I never fully expect it. It happens a lot when I'm watching something - a TV show, a movie - and usually that means I'm by myself or with my wife, and it isn't that big a deal.
But this morning it really came without warning, and there I was, a blubbering mess, right in front of Gemma and Pippa, 5 and 3 years old respectively. It happened while watching this video on my phone, in bed, while I was waking up (and the kids were playing with their My Little Pony's somewhere in the vicinity of my head):
That video is from Samaritan's Purse, and it tells the story of Syrian refugees arriving on the Greek coast packed like sardines into flimsy outboard rafts. It's unbelievably moving. It's painful to watch. It's a powerful expression of the gospel.
And it turned into a powerful time of conversation with my girls, as they both moved closer to see the video and began asking me about it. Their questions turned my tears into sobs - it was the combination of being there with my utterly beloved girls, both safe and secure, while watching the utterly beloved children in the video overwhelmed by such fear, such danger, such loss. Normally, I might shield my kids from these harsh realities, but for some reason I didn't this time. The three of us watched it all. I cried still more.
My wife Kalen watched too, and then we all agreed to start plotting ways to help even on our shoestring family budget. There are things we can do. There are things we can all do.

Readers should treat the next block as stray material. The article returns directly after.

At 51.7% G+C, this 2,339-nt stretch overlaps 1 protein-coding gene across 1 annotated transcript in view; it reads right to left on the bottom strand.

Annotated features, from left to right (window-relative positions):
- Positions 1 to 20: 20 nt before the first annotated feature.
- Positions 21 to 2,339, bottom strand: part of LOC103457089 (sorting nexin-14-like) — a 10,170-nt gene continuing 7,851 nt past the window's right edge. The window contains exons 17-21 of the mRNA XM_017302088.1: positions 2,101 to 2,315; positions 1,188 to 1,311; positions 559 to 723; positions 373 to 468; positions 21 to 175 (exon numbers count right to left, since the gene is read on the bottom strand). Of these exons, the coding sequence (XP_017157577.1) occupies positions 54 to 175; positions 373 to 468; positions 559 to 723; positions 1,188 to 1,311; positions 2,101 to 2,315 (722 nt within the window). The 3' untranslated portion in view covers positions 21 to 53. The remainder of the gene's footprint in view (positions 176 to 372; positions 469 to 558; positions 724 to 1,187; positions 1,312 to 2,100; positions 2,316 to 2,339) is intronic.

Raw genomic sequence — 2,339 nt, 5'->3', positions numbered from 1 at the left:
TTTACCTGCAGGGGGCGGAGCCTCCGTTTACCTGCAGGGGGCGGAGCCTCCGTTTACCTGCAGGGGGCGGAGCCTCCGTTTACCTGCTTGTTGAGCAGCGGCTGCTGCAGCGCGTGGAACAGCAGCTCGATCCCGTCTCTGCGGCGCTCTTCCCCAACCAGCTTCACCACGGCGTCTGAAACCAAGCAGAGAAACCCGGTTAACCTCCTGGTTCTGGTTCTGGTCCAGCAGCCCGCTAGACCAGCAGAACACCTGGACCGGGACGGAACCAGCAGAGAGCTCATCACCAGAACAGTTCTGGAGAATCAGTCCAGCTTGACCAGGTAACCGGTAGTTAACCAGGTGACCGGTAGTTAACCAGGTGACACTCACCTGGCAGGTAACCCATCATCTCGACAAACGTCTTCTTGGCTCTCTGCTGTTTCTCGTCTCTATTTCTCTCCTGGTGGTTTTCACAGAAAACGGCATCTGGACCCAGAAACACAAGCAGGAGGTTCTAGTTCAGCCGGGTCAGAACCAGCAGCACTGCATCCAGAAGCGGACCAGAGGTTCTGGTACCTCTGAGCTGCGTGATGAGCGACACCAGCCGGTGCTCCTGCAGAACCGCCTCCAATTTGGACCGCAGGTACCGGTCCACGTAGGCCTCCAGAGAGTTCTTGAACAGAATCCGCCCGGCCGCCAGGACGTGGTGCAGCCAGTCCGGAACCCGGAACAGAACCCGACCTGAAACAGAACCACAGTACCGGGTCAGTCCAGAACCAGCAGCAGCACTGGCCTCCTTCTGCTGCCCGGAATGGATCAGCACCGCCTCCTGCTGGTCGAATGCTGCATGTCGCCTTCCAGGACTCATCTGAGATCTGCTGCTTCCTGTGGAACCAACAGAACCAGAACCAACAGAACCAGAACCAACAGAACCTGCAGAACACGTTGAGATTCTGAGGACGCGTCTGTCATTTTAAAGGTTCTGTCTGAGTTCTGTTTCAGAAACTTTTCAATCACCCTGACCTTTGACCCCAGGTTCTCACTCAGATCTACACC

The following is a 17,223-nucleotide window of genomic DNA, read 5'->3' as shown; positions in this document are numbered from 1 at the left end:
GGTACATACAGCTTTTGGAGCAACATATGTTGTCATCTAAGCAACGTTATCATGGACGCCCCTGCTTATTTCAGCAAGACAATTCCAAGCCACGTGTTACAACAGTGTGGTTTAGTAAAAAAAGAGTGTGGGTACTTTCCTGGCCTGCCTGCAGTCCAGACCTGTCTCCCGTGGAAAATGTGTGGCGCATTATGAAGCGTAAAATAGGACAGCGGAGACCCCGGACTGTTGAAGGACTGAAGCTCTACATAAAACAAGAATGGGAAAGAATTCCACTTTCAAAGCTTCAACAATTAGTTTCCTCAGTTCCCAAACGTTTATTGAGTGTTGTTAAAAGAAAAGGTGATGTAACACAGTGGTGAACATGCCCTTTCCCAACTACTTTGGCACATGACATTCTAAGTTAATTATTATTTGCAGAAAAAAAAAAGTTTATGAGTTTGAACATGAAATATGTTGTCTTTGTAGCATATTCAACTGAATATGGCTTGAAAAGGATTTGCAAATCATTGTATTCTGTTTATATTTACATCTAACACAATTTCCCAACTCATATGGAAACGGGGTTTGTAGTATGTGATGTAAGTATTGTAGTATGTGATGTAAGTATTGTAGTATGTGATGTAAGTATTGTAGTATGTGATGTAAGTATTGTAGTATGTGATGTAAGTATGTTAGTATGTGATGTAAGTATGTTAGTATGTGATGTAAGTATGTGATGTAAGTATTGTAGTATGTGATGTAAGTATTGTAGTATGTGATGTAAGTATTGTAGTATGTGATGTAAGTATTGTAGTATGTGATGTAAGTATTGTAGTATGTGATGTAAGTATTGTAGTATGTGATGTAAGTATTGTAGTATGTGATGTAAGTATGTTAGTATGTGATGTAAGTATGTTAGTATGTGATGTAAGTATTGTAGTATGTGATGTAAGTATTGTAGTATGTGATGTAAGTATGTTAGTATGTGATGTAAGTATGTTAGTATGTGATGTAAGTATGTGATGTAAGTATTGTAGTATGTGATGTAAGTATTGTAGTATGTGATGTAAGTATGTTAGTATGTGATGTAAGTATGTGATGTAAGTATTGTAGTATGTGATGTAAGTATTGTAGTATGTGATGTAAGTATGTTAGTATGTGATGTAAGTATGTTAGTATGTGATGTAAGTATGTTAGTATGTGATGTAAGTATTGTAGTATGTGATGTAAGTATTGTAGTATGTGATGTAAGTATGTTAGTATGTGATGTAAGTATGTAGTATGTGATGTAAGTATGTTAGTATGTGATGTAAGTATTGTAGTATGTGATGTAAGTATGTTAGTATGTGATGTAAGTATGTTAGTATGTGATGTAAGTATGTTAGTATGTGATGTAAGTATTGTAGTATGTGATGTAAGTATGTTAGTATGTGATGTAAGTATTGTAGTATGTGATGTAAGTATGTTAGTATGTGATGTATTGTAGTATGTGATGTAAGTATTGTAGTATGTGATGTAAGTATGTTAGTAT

With that unexpected ugly cry (and beautiful inspiration) out of the way, I thought I was free and clear. Until Kalen and I decided to watch St. Vincent tonight. Here's a brilliant clip from the end credits where Bill Murray's character sings along with Dylan, but you can rent/stream the movie anywhere: Towards the end of the film, Murray's Vincent is shown a kind of grace by his 12 year old neighbor that is so palpably similar to how I understand and experience the grace of God that all I could do was cry, hard, yet again. Thankfully, this wasn't a kids movie so it was just me and Kalen. But man, twice in one day!
Crying is usually a signal for me that God is up to something. When a message gets to me a that deep place, it is a message from the Spirit. I need to listen. I need to receive it. I need to act on it.
There is compassion, and there is grace. There is belovedness amidst the brokenness. Gemma and I talked this morning about the "bad people" like ISIS who are doing so much perverted harm, destroying what God has called most good, like those precious little children in the video. But that can't ever be where it stops, you know? Otherwise, we are just hunting down bad people. No, we've got to drench the bad in belovedness. We've got to overcome it with the gritty grace of God, which turns no blind eyes, but sees the good and the beauty nonetheless. Only then will the bad be defeated, and perhaps even redeemed.